Tuesday, October 6, 2009

Lessons from a Younger Woman

On a sailboat, the captain plots a course. Steers. The first mate supports, assists, advises.

Sharon V. is fourteen years younger than her husband, who is sixty-nine. These days, with her agreement, he’s captain, setting the course. The time has come for him to retire and pursue his boyhood dream of circumnavigating the globe in a sailboat. When you’re sixty-nine, the final horizon looks closer, so you do these things. There’s no way to disguise that reality.

But when you’re Sharon, when you’re fifty-five, a clinical psychologist with a desire to keep working at the practice you’ve built through years of passionate dedication, agreeing to be first mate is a younger woman’s act of love.

“We’re out of sync,” she says, “and we’ve talked about it a lot. We talk about everything, we talk it to death.”

Sharon and I talked about it last weekend at a family wedding on the Jersey Shore. Lots of fun. Cupcakes, “Love Shack,” mornings with sea foam around the ankles, recollections of other weddings the family has gathered to celebrate. Sharon is married to my brother-in-law, Joe. She and I sat down and for the first time since we met some fifteen years ago we chatted about what it means to be the much-younger spouse. I learned that our mother-in-law told Sharon flat out that she was too young for her son, and I felt grateful for her pathbreaking; I’d never even noticed a disapproving glance. I learned – with no surprise – that her husband never suffered anxiety at the idea of coupling with a younger spouse as my wife did. We talked about people mistaking us for the children of our spouses (in each case, it’s happened only once), about class reunions, about the cultural generation gaps that come in such marriages. Funny that Sharon and I had never talked about all this before.

She and Joe celebrated their 25th anniversary this year. When she let him slip the ring on her finger that silver age ago, she smiled into the face of a man who was – like her –smart, widely read, and fit. An established psychologist, he first appealed to her because he could teach her things about her profession, but also about theology, and about sails and telltales, luffs and clews. She admits to having had a weakness for professor types. She was twenty-nine, he was forty-three; love and joy suggested they could be twenty-nine and forty-three forever.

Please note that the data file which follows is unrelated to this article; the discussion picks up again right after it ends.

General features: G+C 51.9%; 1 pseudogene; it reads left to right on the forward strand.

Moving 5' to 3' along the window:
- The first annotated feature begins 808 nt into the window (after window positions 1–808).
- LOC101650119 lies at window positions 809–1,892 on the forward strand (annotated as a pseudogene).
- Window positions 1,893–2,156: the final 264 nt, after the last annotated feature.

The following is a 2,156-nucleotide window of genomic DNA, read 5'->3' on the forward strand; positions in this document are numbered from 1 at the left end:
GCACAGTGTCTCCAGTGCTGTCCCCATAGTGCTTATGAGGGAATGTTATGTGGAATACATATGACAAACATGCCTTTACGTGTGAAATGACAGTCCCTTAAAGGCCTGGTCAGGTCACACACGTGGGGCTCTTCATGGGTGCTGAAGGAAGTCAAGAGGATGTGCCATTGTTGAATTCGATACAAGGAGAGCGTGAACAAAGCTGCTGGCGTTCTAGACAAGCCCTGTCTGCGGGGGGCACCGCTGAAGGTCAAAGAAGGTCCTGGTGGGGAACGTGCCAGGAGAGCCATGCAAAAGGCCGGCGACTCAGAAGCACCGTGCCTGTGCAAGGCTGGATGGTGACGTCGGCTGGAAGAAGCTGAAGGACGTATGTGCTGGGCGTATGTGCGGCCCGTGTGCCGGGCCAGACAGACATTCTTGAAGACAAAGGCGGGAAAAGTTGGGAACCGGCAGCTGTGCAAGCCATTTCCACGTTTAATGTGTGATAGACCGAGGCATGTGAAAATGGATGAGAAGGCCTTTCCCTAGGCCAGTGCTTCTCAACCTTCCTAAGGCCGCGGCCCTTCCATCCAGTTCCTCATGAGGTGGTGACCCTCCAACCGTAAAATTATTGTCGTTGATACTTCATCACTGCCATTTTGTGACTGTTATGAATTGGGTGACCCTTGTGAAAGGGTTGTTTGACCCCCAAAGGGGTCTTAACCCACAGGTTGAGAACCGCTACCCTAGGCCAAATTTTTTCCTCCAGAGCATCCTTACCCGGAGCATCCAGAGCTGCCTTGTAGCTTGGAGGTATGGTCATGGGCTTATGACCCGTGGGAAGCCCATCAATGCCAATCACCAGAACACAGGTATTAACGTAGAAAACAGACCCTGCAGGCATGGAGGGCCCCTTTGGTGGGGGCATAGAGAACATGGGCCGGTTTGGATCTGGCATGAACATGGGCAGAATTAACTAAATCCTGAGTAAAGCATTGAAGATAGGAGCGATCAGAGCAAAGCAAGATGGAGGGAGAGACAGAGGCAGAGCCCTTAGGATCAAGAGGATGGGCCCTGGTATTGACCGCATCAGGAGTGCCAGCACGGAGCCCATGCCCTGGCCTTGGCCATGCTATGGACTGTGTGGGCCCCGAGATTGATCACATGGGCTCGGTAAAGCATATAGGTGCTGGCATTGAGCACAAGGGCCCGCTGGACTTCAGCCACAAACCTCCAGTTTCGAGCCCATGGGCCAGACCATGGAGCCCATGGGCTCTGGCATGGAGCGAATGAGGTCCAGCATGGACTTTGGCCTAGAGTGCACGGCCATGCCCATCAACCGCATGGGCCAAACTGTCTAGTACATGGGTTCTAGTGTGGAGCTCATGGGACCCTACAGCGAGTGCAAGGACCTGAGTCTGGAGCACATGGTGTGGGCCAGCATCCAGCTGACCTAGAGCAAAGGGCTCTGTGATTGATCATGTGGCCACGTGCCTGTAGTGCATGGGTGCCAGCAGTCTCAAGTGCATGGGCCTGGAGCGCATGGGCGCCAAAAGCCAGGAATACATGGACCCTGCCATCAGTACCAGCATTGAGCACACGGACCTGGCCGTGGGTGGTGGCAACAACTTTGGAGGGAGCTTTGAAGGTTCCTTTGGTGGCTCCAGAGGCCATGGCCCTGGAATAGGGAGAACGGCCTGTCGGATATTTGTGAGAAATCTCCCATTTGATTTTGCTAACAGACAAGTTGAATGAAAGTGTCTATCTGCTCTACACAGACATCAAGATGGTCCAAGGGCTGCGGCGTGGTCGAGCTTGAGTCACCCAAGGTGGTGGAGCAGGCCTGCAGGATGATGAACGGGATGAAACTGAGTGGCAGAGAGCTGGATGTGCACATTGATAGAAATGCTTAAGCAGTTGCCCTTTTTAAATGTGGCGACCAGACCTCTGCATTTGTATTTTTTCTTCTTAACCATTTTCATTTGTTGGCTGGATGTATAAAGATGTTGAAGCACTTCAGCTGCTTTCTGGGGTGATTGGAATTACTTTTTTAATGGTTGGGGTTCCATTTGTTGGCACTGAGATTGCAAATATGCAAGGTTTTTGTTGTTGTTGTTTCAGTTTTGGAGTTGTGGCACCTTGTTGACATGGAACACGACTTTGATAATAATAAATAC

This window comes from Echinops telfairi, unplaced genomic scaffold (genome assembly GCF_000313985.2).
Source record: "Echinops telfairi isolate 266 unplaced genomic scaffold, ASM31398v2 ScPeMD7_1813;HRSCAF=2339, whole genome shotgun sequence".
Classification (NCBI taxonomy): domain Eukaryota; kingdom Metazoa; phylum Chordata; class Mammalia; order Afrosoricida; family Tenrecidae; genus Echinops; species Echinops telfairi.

“I didn’t know the age difference would become more apparent as we aged,” she says. “Physical health, stamina, cognitive speed, just small things. But they make a big difference.”

Cognitive speed. Remember, she’s a psychologist. She understands how aging changes our capabilities, how we need more time to make decisions or how we change our mind more often. As a psychologist, she can also look at the span of life and recognize how perceptions of age are sometimes a shorthand that describes what we can and can’t do. A high school freshman dates a high school junior and the years are a thrilling chasm because the older of them has a driver’s license and a job. But soon that separation collapses, and three years is no difference at all. Ten isn’t even so bad when you can both make children and the money to feed and shelter them. And while fourteen might be worth a second thought, it’s not so important when you’re both working and healthy and dancing late into the night. And if you are young and ignorant with love, one thing you can’t do is chart the decades to come. You know only that the person beside you is the one you’d choose to be at your side when you face Atlantic gales or Pacific sun. If you’re lucky, that’s the constant.

Because Sharon loves Joe she’ll give up a practice she’s built for a quarter century and say goodbye to patients she still wants to help. Joe and Sharon will sell the house they’ve shared. She’ll fret a bit about what might happen to them as they sail, whether they’re still capable of such an adventure at their ages. And she’ll take her time to think about how she might reinvent herself upon her return when Joe will be in his mid-70s and she’ll be on the verge of Social Security. For now, maybe, they can live as if they’ll always be fifty-five and sixty-nine.


  1. Thank you for this post. I am in a similar position (the younger woman-45), and realizing that I "need" to retire at 55 in order to spend time with my partner, who is nearing 60. I am glad there are others in front of me. All my best to the "Mays" and "Decembers"!

  2. Please ask Sharon if she will start her own blog, or online consultations for hire: I am 43, my husband is 66, and we have a 3 year old and a 3 month old! On top of that, no doubt somewhat due to practical (or perhaps, impractical) life circumstances, but some due to pathology or biology, he went from a vital 62 to a prematurely aging 66. Anyone whose lived the age difference and lives it well can sure help others going through the same. I'd love to be able to hire or benefit from Sharon's experienced wisdom. Thank you just for sharing this post.